Skip to main content

Researchers hope SuperAgers hold key to healthy brain

August 20, 2012

Maintaining brain health is the cornerstone of healthy aging for many seniors, and researchers recently shed light on some older adults who have taken that to the next level. A new study looks at so-called SuperAgers, seniors who are as mentally sharp as people decades younger than them, and offers some insight into why that might be.

A team of researchers led by Emily Rogalski looked at the brains of SuperAgers 80 and older and found that their cortex, the area of the brain responsible for memory, attention and thinking abilities, was significantly thicker than other adults their age. Instead, it was more similar to that of a 50- to 65-year-old brain.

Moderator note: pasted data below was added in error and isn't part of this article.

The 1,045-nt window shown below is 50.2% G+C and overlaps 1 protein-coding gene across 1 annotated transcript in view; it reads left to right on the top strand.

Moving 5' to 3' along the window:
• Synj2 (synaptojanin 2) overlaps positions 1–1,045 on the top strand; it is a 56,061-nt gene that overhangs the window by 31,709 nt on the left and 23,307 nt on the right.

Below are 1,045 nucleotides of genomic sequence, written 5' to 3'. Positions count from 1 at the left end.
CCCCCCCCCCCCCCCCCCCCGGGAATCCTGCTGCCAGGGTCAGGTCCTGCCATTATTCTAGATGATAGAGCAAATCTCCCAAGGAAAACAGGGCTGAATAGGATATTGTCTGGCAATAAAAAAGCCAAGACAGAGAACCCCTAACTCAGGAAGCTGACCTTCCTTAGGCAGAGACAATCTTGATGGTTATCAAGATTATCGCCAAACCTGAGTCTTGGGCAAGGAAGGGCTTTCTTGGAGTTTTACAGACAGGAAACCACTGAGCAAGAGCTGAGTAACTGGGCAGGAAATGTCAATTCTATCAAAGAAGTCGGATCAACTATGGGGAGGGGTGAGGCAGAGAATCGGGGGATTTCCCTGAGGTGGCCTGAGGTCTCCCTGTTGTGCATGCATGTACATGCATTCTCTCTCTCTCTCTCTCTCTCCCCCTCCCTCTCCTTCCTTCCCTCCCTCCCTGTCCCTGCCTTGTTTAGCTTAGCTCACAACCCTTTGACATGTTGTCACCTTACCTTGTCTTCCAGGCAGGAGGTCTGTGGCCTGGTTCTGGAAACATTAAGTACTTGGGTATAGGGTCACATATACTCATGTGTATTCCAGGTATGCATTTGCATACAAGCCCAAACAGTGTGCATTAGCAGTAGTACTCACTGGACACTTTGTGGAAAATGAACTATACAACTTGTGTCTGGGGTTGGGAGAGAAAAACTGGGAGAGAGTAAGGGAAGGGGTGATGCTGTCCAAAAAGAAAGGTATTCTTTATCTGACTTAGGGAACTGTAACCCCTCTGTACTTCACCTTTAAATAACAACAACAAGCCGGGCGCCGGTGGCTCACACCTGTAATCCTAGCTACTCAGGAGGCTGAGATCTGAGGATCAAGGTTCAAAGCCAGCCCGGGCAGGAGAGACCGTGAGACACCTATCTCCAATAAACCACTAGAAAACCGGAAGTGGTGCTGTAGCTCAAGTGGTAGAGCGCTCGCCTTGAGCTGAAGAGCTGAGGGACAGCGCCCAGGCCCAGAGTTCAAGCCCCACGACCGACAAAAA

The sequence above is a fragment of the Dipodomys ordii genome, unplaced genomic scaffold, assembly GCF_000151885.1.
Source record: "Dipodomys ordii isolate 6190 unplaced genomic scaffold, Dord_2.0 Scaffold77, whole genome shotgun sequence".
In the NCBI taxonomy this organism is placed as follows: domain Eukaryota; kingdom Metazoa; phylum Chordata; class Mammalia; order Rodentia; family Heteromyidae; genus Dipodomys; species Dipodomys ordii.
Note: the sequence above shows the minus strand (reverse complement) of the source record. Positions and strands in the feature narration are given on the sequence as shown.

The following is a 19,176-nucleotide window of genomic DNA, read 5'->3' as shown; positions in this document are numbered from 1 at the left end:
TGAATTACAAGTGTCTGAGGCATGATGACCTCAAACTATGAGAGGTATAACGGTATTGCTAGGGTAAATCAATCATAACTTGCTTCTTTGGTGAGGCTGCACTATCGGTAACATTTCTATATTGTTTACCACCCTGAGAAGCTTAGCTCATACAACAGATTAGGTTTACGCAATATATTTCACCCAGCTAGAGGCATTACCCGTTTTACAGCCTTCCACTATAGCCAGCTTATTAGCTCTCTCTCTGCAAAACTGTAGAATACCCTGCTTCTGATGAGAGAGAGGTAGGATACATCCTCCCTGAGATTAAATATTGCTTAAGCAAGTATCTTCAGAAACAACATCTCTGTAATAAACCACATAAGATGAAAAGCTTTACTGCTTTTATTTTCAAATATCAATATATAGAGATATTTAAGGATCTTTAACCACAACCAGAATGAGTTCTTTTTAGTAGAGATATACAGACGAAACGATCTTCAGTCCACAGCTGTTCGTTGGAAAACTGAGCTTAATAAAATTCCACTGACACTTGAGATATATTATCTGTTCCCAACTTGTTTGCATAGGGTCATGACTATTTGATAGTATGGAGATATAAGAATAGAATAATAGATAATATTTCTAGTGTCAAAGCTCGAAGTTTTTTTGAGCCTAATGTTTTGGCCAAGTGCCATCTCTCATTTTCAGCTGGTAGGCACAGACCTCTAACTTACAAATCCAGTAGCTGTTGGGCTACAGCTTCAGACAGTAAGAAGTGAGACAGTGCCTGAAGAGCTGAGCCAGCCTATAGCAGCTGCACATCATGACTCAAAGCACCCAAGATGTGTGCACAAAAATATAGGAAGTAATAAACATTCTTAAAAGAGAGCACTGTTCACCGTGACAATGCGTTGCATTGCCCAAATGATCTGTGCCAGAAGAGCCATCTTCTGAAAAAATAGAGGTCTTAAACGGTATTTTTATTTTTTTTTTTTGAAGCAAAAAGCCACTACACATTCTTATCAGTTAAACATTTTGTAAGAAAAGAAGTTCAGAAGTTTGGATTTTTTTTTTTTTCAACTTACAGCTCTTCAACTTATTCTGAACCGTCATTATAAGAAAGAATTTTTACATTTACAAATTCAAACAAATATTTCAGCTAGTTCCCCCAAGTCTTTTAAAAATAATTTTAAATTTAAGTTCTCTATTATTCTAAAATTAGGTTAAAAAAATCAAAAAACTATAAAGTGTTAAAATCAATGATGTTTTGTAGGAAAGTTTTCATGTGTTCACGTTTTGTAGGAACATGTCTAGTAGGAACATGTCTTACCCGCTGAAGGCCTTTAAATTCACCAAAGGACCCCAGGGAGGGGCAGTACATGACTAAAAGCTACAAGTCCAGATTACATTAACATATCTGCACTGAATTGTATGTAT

In analyzing the brains of these seniors, Rogalski hopes she will be able to uncover potential methods to maintain brain health in other older adults. Specifically, the findings may offer treatments for Alzheimer's disease and other cognitive conditions.

"Many scientists study what's wrong with the brain, but maybe we can ultimately help Alzheimer's patients by figuring out what goes right in the brain of SuperAgers," she said. "What we learn from these healthy brains may inform our strategies for improving quality of life for the elderly and for combating Alzheimer's disease."

While a treatment derived from her findings may be a long way off, there are certain steps seniors can take to reduce their chances of developing Alzheimer's. A diet rich in fruits, vegetables and nuts offers some of the greatest benefits, WebMD reports.